SaaS lead conversion rate is an important metric that business owners & marketers use to judge the performance of their marketing efforts. A high conversion rate ensures that your strategies are working in the right direction and you are more likely to generate profits.
The first step in improving your SaaS conversions rate is to measure your current conversion rate or set a benchmark. Then, you can set your goal conversion rate and start working on strategies to get to your goal.
So what makes a good SaaS lead conversion rate? There is no absolute number for it. It depends on the type of industry, your offer, brand positioning, etc.
It is utopian to expect a 100% conversion rate. In SaaS, the median conversion rate across all subcategories is 3.0%. The apps & devices category has the highest rate of 6.2%. So, at best, out of 100 leads, you can aim for 6-10 leads to become your paying customers.
Without SaaS conversion rate benchmarks, it is difficult to understand how successful your business goals are in comparison to others in the same industry. But since every product, pricing, and offer is different, you should not rely completely on industry benchmarks to set targets for your SaaS conversion rate.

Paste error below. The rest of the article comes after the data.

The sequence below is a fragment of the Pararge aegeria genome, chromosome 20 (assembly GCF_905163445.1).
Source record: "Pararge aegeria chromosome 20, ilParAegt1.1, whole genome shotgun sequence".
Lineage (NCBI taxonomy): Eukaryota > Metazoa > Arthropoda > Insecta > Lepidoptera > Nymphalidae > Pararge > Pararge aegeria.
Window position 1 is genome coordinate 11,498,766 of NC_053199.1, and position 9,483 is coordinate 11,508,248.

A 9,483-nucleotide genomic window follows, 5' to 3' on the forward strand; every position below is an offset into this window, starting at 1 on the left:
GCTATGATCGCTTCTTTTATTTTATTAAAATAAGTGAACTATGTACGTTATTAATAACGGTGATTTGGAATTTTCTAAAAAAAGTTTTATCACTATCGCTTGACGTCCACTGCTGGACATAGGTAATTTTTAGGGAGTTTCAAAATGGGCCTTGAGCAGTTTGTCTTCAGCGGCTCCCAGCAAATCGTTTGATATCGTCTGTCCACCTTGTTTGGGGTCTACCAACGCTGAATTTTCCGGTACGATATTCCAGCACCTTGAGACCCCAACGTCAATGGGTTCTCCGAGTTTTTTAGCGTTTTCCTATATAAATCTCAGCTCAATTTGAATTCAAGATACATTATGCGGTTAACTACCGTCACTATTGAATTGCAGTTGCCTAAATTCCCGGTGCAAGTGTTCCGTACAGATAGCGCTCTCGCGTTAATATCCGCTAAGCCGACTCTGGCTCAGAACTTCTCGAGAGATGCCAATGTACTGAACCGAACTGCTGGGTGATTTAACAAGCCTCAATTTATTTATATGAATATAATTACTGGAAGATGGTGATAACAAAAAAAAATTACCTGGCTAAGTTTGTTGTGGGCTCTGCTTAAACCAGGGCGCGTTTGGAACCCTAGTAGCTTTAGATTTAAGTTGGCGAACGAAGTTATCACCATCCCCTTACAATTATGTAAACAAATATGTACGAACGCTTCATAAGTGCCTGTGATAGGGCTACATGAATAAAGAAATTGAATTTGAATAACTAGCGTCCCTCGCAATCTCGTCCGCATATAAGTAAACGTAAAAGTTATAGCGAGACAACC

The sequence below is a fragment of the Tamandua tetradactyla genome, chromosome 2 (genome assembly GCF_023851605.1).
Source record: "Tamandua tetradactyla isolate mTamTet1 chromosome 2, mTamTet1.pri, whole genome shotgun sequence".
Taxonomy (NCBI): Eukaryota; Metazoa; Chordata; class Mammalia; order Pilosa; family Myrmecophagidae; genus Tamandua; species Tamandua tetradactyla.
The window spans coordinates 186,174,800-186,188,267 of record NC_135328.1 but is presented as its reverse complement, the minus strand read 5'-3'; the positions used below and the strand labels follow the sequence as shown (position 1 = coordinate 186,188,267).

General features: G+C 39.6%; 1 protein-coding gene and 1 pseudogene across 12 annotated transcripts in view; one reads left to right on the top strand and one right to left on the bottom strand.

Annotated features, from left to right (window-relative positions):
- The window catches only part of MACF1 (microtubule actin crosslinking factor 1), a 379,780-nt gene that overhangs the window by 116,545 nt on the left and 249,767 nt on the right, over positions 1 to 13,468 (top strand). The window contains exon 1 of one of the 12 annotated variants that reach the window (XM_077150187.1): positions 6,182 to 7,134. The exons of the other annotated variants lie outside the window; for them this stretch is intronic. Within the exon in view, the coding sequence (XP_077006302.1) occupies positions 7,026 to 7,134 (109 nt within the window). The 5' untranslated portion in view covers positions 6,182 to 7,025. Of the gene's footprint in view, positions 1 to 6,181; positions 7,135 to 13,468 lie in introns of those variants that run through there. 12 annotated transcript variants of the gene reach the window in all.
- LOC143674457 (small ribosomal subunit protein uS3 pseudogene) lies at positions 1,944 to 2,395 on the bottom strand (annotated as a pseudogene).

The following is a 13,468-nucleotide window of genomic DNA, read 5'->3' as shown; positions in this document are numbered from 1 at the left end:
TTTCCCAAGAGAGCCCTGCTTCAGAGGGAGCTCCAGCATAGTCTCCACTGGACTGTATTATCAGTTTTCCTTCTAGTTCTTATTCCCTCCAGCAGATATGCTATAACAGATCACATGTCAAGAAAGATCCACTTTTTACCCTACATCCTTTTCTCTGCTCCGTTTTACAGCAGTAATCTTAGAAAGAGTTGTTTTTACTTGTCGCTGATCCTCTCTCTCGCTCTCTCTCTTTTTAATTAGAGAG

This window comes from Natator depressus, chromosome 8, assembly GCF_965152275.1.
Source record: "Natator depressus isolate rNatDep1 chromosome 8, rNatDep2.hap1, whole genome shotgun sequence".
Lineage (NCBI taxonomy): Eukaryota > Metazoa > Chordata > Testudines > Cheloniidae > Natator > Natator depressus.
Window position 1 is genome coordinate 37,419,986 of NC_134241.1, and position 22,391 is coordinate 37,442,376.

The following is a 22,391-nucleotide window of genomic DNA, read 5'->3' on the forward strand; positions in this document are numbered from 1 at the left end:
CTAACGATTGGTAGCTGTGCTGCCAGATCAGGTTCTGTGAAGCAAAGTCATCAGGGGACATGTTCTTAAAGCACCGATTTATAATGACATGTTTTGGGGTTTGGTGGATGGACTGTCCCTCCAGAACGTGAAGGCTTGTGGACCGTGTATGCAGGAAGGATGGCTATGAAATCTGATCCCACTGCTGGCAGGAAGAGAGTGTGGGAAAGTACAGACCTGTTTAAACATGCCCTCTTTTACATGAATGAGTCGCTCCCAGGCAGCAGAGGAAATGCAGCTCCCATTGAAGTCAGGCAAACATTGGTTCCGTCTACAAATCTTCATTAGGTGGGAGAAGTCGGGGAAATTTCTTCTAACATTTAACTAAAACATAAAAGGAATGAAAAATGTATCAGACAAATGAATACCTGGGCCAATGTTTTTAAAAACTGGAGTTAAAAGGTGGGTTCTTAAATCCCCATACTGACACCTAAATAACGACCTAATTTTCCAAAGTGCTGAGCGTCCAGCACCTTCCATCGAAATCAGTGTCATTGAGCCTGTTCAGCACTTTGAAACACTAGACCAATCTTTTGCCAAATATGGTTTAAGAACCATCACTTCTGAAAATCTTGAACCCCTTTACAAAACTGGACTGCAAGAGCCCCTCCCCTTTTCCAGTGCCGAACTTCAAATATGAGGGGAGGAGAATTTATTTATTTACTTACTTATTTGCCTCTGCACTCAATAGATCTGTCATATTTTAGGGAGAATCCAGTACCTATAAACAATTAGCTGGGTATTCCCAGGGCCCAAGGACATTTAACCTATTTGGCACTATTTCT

Create your own benchmarks by tracking your data regularly and keep on making steady improvements month-on-month. How do you make improvements? Let's check in the next section.
5 Ways To Improve The SaaS Conversion Rate
1. Personalized onboarding to your product
You can improve the conversion rate for your SaaS product by creating personalized onboarding. This means tailoring the experience for each segment of customers, making it more relevant and useful for them.
For example, how a student uses your product might be different from how a businessman uses it. Identify their needs and desired outcomes and tailor the onboarding accordingly. If they are likely to use certain features more, inform them about those & leave the rest for discovery. Show them the features that will help them get to the outcome.